Isaiah 39:1-8

Daybreak for Students

Isaiah 39:1-8

Isaiah 39
And Hezekiah was glad of them, and shewed them the house of his precious things, the silver, and the gold, and the spices, and the precious ointment, and all the house of his armour, and all that was found in his treasures: there was nothing in his house, nor in all his dominion, that Hezekiah shewed them not. — Isaiah 39:2

The Greek writer Aesop was famous for the many fables he wrote to teach moral lessons. “The Fox and the Crow” was one of such stories.

In the story, the crow stole a bite of meat and hurriedly flew off to the safety of a tree. The fox witnessed this event and wanted the meat for himself. Unable to reach the crow that was high up in the tree, the fox appealed to the pride of the winged fellow. He called out to the crow, deceitfully extolling her shape as beautiful and her complexion as wonderful. He lamented that if only the crow’s voice were equal to her beauty, she would have been considered the queen of birds!

The crow, eager to show that her voice was equally beautiful as her shape and that she deserved to be considered the queen of birds, gave out a loud caw. As she did so, the meat she had guarded so securely dropped from her mouth. The fox quickly seized the meat and triumphantly said to the crow: “My good crow, your voice is right enough, but your wit is wanting.”

While a humorous tale, this fable does accurately portray a common weakness among men: that of pride. In today’s text, Hezekiah’s display of his treasures was done in vanity and pride, and was an action the king would live to regret. When Isaiah learned what had happened, he made a pronouncement from the Lord: all of the treasures would be carried away to Babylon. He further revealed that even the king’s descendants would be taken away to serve as eunuchs in the royal courts of Babylon.

Pride is one tool the devil often employs in his attempts to trip up man. The devil is the prince of pride. He endeavors to convince us that we have the right, experience, or position which entitles us to act contrary to God’s laws of righteousness. As he did in the Garden of Eden, he suggests that we do not need to be subject to every word that God says. What a fatal error it is to believe his lies!

Hezekiah’s self-satisfied display of his earthly wealth brought consequences, and so will succumbing to the snare of pride in our day. We must be on guard against the devil’s wiles, and remember that all we are or ever hope to be is totally through God’s grace. When we keep that thought foremost in our minds, the devil will not be able to trip or overcome us!


King Hezekiah had miraculously survived a deadly illness. The miracle of his survival was a testimony to the power of God. News of his spectacular healing spread, and the people of Babylon were among those who heard about his great recovery (2 Kings 20:12). Because Hezekiah was a God-fearing and influential king in the region, the king of Babylon sent emissaries with gifts to rejoice with him. On the surface, the goodwill gesture from Babylon seemed harmless and friendly. However, it led to Hezekiah’s foolish and prideful mistake.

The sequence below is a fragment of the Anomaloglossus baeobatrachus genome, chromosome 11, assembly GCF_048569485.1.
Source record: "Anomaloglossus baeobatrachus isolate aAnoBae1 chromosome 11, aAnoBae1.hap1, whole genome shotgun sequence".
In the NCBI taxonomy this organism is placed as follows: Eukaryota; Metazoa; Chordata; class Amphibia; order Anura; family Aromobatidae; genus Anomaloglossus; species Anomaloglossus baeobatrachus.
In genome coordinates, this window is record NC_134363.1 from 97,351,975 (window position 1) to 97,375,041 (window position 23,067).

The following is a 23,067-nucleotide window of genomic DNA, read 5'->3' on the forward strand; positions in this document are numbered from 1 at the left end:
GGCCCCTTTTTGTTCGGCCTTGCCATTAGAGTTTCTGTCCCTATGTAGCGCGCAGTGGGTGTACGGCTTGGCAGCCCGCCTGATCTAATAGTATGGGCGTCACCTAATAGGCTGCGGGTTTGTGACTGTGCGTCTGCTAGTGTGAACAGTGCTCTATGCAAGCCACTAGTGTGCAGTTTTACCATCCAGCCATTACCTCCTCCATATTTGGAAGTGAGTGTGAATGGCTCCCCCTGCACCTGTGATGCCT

Hezekiah’s error was two-fold. First, he acted as the sole owner of the kingdom that God entrusted to him, instead of as a steward. Secondly, he laid aside responsible precaution, seemingly thinking that he knew the situation well enough to make this judgment call.

Babylon would later be the dominant power of the region who, in a determined quest for power and wealth, would become a bitter enemy of Judah. The wealth of Judah and its secret locations were the object of Assyria’s aggression. Hezekiah jeopardized himself and his people when he flung open the national treasury to entertain ambassadors of a rogue nation.

The judgment of God quickly followed Hezekiah’s foolish action. In typical prophetic fashion, Isaiah asked questions before he made his pronouncement. He inquired what the men said and what they had seen. Upon learning that the men were from Babylon and that they had seen all of the national treasures, the prophet was compelled to announce the word of the Lord: that all of these treasures would be carried away to Babylon, and that Hezekiah’s sons would serve in the Babylonian palace. His words were a prophecy of what was sure to come rather than a statement of God’s punishment or curse.


(Hannah’s Bible Outlines - Used by permission per WORDsearch)
III.   The historical interlude: The Holy One of Israel delivering from Assyria
     C.   The thoughtlessness of Hezekiah (39:1-8)
           1.   The inspection of the Babylonian embassy (39:1-2)
           2.   The inquisition of Isaiah (39:3-4)
           3.   The prediction of Isaiah (39:5-8)


  1. Why did the king of Babylon send Hezekiah a gift?

  2. Why do you think King Hezekiah showed the treasures of his kingdom to his foes?

  3. What could have made King Hezekiah lax in his spirit? What lesson can we learn from this?


Our continued safety and victory lie in walking humbly with God. We must guard against pride in all its forms.